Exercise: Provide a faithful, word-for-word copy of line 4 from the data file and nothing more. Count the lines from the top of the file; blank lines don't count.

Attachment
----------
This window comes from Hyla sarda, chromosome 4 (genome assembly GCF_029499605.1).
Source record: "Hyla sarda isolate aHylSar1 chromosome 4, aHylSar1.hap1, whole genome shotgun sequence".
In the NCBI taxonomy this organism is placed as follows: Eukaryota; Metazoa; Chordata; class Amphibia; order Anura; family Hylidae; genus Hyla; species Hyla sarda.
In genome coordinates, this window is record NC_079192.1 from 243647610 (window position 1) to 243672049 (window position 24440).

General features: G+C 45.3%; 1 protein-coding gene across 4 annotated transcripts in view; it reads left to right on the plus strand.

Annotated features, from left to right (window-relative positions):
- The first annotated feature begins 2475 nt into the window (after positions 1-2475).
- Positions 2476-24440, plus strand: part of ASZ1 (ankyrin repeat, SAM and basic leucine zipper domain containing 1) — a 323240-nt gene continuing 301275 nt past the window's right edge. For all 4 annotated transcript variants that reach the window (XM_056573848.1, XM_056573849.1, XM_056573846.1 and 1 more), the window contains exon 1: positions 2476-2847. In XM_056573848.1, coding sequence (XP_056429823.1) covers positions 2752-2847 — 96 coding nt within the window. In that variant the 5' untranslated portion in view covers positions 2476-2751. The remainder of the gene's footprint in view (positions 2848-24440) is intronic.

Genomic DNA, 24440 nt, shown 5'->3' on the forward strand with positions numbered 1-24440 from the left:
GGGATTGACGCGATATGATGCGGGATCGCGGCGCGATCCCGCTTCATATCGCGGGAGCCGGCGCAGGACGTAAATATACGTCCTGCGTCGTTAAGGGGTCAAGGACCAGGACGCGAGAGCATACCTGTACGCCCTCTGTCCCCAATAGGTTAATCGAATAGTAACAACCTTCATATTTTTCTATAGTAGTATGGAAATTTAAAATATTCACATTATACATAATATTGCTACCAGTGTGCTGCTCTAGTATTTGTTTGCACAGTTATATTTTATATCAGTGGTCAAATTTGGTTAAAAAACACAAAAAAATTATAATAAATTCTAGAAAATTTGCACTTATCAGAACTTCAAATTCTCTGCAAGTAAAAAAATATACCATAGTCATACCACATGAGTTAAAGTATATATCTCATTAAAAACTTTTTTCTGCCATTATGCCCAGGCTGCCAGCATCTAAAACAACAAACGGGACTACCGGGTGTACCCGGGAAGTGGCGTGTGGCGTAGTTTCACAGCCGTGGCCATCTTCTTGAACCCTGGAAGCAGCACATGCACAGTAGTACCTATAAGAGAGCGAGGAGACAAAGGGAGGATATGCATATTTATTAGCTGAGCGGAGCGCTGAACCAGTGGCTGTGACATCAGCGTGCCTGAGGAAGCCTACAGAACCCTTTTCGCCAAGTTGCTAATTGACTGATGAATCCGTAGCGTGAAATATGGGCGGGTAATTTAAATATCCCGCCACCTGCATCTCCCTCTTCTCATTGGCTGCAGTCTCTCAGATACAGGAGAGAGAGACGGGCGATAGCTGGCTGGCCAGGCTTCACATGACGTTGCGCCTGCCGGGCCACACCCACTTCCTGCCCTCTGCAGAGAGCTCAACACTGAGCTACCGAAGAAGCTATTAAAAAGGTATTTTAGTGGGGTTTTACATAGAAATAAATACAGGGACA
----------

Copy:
In genome coordinates, this window is record NC_079192.1 from 243647610 (window position 1) to 243672049 (window position 24440).